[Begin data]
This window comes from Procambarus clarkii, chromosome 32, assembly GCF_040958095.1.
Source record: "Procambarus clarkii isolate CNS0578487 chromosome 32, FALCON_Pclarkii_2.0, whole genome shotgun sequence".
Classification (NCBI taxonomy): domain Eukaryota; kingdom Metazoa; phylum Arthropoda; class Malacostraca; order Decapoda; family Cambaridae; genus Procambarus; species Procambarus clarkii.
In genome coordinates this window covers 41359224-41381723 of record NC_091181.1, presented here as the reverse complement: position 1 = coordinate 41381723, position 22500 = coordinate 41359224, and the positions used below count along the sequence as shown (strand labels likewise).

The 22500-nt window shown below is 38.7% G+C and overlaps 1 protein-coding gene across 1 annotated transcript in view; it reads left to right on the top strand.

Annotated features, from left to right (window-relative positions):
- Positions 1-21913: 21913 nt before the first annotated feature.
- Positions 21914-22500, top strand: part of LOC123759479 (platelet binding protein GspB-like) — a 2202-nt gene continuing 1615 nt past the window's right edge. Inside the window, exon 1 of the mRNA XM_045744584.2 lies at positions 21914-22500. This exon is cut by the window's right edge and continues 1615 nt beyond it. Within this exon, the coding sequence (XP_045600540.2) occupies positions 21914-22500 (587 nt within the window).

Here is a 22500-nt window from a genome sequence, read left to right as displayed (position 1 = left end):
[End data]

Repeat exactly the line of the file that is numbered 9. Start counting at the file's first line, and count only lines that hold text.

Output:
Here is a 22500-nt window from a genome sequence, read left to right as displayed (position 1 = left end):